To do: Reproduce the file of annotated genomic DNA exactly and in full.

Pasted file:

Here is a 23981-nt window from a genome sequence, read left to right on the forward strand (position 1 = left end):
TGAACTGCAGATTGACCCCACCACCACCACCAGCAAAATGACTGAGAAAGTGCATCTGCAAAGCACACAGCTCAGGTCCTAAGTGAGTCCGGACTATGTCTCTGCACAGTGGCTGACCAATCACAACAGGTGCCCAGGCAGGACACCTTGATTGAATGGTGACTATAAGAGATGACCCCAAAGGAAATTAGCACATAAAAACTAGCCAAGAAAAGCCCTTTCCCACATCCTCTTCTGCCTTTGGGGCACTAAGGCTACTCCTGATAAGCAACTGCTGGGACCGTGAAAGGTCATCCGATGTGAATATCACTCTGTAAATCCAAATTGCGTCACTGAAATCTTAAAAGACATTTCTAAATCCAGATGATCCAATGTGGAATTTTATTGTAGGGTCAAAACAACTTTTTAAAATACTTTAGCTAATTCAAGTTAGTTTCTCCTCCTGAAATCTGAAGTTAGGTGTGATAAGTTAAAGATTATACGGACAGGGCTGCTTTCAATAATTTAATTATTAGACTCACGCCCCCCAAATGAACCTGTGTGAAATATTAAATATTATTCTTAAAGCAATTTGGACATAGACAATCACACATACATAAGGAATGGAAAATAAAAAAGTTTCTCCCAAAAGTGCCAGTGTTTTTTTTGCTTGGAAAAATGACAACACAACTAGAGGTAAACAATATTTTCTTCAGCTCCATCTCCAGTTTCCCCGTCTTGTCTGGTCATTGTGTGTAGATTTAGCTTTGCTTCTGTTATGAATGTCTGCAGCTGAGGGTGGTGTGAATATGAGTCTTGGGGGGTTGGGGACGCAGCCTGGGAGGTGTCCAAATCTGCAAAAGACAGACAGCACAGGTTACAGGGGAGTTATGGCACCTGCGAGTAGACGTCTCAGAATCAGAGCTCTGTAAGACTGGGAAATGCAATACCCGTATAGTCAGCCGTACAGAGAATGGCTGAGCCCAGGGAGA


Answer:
Here is a 23981-nt window from a genome sequence, read left to right on the forward strand (position 1 = left end):
TGAACTGCAGATTGACCCCACCACCACCACCAGCAAAATGACTGAGAAAGTGCATCTGCAAAGCACACAGCTCAGGTCCTAAGTGAGTCCGGACTATGTCTCTGCACAGTGGCTGACCAATCACAACAGGTGCCCAGGCAGGACACCTTGATTGAATGGTGACTATAAGAGATGACCCCAAAGGAAATTAGCACATAAAAACTAGCCAAGAAAAGCCCTTTCCCACATCCTCTTCTGCCTTTGGGGCACTAAGGCTACTCCTGATAAGCAACTGCTGGGACCGTGAAAGGTCATCCGATGTGAATATCACTCTGTAAATCCAAATTGCGTCACTGAAATCTTAAAAGACATTTCTAAATCCAGATGATCCAATGTGGAATTTTATTGTAGGGTCAAAACAACTTTTTAAAATACTTTAGCTAATTCAAGTTAGTTTCTCCTCCTGAAATCTGAAGTTAGGTGTGATAAGTTAAAGATTATACGGACAGGGCTGCTTTCAATAATTTAATTATTAGACTCACGCCCCCCAAATGAACCTGTGTGAAATATTAAATATTATTCTTAAAGCAATTTGGACATAGACAATCACACATACATAAGGAATGGAAAATAAAAAAGTTTCTCCCAAAAGTGCCAGTGTTTTTTTTGCTTGGAAAAATGACAACACAACTAGAGGTAAACAATATTTTCTTCAGCTCCATCTCCAGTTTCCCCGTCTTGTCTGGTCATTGTGTGTAGATTTAGCTTTGCTTCTGTTATGAATGTCTGCAGCTGAGGGTGGTGTGAATATGAGTCTTGGGGGGTTGGGGACGCAGCCTGGGAGGTGTCCAAATCTGCAAAAGACAGACAGCACAGGTTACAGGGGAGTTATGGCACCTGCGAGTAGACGTCTCAGAATCAGAGCTCTGTAAGACTGGGAAATGCAATACCCGTATAGTCAGCCGTACAGAGAATGGCTGAGCCCAGGGAGA